Different Foam Types
There are many types of foam that can be used to float a raft. These materials are available in many different densities and forms. The density refers to the weight of the foam per cubic foot of material. In order to determine the net value for flotation purposes, the weight of the foam per cubic foot must be deducted from the weight of the water per cubic foot that is displaced by the foam.
For example, fresh water weighs about 62.5 lbs. per cubic foot. If the foam being used weighs 2 lbs. per cubic foot, this will leave a net flotation value of 60.5 lbs. per cubic foot. It can readily be seen that the lighter the density of foam used, the higher the flotation value per cubic foot of volume.
A common type of foam that most people are familiar with is Styrofoam. This type of foam is cheap and readily available. It is usually identified by its white color and if you look at it closely it has small round nodules that can be easily abraded off the main piece. Beware, this type of foam is attacked on contact by solvents and its resistance to gasoline is poor. The best way to join multiple pieces of Styrofoam together is with duct tape, rope, or to contain it within another structure such as a wooden box.
The most common type of foam used for flotation purposes is the urethane type, available in blocks or sheets, and it’s typically pink or blueish in color. This type of foam has moderate cost and is available at home improvement stores in the insulation department. This type of foam is easily cut and shaped by using ordinary woodworking tools, and can be readily glued in place with most glues. This foam is resistant to gasoline and oil, which affect the foam only by a slight swelling after several hours of contact.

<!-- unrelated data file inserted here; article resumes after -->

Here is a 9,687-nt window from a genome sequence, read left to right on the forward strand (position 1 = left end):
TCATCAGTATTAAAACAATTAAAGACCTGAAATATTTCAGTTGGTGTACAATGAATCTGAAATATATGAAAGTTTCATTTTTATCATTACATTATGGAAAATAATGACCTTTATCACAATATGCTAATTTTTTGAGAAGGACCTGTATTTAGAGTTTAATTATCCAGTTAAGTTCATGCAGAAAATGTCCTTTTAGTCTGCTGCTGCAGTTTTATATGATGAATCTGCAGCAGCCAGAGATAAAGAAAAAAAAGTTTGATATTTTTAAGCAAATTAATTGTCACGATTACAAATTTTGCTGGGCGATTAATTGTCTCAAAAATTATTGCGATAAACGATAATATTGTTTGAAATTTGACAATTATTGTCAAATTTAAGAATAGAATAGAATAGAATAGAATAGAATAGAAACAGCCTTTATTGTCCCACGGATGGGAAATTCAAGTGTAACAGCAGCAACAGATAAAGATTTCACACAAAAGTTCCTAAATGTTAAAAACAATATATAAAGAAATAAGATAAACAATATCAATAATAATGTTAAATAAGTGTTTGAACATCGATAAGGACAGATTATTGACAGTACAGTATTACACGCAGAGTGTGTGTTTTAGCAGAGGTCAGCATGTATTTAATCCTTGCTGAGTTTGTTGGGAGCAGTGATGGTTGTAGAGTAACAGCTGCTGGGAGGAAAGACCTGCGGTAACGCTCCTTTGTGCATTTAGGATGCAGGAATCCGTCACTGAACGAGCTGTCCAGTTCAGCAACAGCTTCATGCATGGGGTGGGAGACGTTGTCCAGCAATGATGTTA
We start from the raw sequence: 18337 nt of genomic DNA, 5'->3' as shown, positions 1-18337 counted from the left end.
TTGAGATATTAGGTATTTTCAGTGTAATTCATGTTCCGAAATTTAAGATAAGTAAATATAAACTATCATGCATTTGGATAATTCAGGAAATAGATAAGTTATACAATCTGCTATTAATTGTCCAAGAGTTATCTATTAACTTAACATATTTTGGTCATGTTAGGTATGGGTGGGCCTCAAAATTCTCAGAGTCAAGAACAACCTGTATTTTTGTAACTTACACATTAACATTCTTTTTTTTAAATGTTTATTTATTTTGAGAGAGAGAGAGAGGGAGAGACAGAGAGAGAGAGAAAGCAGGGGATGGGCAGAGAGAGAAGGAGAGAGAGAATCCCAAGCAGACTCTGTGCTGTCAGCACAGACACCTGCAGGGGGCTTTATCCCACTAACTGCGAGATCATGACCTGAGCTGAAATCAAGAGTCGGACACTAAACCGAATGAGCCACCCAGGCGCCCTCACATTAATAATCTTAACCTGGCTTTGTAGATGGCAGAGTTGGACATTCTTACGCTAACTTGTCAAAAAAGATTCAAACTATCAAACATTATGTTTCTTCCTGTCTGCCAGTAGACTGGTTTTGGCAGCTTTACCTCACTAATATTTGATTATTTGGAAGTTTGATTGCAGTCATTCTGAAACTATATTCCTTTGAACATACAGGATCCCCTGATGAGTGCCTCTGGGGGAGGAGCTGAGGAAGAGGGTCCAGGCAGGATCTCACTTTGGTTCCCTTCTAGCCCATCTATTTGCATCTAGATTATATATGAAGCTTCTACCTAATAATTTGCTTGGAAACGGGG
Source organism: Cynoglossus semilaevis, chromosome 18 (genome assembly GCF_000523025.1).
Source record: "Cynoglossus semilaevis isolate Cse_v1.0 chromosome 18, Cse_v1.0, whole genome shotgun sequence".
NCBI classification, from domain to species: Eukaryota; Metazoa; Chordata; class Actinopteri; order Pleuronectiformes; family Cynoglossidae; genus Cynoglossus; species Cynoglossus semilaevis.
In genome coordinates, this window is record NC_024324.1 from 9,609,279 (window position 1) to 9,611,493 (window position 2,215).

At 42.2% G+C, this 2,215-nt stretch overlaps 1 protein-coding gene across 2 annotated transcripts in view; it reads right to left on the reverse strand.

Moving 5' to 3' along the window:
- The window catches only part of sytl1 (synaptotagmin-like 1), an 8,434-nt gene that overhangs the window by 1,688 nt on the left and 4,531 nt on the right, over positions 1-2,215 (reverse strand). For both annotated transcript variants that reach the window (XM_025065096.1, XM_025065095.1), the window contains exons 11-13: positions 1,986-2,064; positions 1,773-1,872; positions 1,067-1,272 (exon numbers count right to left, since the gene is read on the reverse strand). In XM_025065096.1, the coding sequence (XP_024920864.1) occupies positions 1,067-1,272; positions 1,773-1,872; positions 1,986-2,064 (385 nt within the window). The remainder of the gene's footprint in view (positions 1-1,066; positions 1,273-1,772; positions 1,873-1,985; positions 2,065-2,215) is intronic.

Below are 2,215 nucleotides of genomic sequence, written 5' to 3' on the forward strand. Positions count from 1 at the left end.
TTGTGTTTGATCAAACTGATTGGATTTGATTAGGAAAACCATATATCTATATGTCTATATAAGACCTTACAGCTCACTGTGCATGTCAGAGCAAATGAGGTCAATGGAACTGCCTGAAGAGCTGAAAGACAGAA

Pour-in-place foam can be used for flotation purposes too but it can be expensive. An irregularly shaped area is ideal for this type of material. If using a pour-in-place type foam, these should be considered as VERY hazardous products when in use. Follow the label precautions and instructions to the letter. The volume of foam that results from one of these products can vary. The rate of expansion also varies with temperature; the hotter it is, the faster the reaction and the more the foam tends to expand.
Since most pour-in-place foam is a two-part concoction, they must be carefully and accurately mixed, and once mixed, there will be little time to get the product into the areas where it is wanted. Mixing by hand is usually not complete enough nor quick enough; a power mixer such as a paint mixer attachment on a power drill is preferable. Do NOT apply the foam mix into restricted spaces except in several smaller pourings as opposed to a single batch, and allow about 20 minutes between batches. The expanding gases created by the foam can be so great that it can burst out members that may be restricting it.
Don't rush the job; make a small test batch to observe the reaction, rate of expansion, and mixing time. If possible, have a helper available. Trying to mix, stir, and pour can get tricky. Make sure everything is ready to receive the pouring since pot life is usually less than a minute. Wear gloves to avoid skin contact and don't breathe the fumes.
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